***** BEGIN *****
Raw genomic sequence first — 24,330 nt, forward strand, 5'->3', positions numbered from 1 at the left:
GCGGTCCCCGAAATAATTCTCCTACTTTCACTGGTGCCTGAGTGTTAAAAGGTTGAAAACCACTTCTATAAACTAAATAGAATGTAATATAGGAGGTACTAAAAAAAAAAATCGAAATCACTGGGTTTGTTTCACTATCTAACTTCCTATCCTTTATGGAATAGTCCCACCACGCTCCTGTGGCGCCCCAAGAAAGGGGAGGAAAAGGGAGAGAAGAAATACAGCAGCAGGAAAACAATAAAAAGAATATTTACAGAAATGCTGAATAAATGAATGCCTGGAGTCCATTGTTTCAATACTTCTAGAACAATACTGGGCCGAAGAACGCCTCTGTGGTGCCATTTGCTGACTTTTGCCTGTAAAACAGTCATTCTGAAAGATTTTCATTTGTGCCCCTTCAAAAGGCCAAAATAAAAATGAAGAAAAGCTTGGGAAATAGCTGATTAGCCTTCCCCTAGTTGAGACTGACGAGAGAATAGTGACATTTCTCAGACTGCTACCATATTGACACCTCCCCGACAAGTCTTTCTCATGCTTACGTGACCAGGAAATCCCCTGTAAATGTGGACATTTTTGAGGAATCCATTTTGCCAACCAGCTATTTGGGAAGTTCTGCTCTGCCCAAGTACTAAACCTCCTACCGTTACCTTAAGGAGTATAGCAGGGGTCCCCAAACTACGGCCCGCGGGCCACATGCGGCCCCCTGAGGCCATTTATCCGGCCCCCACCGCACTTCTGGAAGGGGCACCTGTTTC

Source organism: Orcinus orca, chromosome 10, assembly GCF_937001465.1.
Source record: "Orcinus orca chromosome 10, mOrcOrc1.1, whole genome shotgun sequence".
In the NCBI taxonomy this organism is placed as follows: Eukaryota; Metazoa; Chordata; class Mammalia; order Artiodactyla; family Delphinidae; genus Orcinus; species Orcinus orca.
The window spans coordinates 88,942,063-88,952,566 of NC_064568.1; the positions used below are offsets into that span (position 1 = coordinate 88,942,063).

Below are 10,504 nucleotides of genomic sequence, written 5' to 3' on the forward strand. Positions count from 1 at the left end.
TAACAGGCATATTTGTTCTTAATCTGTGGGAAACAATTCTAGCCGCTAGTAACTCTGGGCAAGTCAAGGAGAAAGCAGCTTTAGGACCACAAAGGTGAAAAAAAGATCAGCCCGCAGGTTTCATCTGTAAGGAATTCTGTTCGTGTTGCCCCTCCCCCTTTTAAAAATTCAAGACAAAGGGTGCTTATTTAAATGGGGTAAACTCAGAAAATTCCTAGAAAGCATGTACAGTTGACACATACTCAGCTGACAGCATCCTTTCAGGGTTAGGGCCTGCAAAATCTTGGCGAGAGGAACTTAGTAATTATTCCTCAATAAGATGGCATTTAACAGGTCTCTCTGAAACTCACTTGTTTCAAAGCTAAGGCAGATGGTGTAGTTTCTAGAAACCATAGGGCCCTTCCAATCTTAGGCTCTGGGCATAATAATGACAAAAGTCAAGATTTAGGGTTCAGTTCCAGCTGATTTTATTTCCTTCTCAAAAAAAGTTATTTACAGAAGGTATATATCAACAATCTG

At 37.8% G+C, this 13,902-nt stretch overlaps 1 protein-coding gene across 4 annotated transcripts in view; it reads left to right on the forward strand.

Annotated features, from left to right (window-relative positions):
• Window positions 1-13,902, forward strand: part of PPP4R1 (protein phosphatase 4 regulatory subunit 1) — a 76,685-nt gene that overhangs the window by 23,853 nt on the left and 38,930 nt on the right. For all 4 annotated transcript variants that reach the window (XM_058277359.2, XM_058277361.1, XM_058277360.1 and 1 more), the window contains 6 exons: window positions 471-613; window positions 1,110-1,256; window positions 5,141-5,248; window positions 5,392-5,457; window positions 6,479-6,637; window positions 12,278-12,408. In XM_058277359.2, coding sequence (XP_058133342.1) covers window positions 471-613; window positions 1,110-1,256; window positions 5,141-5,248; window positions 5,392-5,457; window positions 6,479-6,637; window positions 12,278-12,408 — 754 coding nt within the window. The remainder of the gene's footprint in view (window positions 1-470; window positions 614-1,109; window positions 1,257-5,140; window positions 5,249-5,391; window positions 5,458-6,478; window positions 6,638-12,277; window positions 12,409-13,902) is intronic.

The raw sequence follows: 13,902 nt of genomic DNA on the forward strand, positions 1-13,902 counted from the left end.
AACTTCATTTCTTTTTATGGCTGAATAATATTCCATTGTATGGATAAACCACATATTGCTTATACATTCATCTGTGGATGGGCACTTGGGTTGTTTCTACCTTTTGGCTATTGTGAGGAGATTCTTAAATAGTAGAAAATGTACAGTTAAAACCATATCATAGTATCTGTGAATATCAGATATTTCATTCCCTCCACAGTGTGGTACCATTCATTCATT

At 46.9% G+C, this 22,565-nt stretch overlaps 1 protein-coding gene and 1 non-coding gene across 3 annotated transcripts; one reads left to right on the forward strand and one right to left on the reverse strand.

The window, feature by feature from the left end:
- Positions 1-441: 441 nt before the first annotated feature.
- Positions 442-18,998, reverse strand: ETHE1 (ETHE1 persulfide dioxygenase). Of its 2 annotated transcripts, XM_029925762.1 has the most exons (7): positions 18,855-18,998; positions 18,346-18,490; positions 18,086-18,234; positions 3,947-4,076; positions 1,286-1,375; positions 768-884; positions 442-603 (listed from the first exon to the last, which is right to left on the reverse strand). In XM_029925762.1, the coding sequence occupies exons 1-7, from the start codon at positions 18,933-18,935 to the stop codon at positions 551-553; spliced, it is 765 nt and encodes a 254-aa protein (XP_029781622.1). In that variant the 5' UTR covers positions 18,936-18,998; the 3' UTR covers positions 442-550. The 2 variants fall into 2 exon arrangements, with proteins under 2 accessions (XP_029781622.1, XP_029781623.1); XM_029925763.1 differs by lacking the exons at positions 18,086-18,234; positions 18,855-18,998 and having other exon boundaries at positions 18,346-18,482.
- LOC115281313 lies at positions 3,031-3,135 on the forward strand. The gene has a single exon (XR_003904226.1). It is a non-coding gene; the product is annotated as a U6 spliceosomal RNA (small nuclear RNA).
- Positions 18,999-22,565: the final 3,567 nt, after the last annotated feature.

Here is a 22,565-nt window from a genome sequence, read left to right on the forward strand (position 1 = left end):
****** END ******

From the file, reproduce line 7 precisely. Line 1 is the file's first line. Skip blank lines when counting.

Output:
Below are 10,504 nucleotides of genomic sequence, written 5' to 3' on the forward strand. Positions count from 1 at the left end.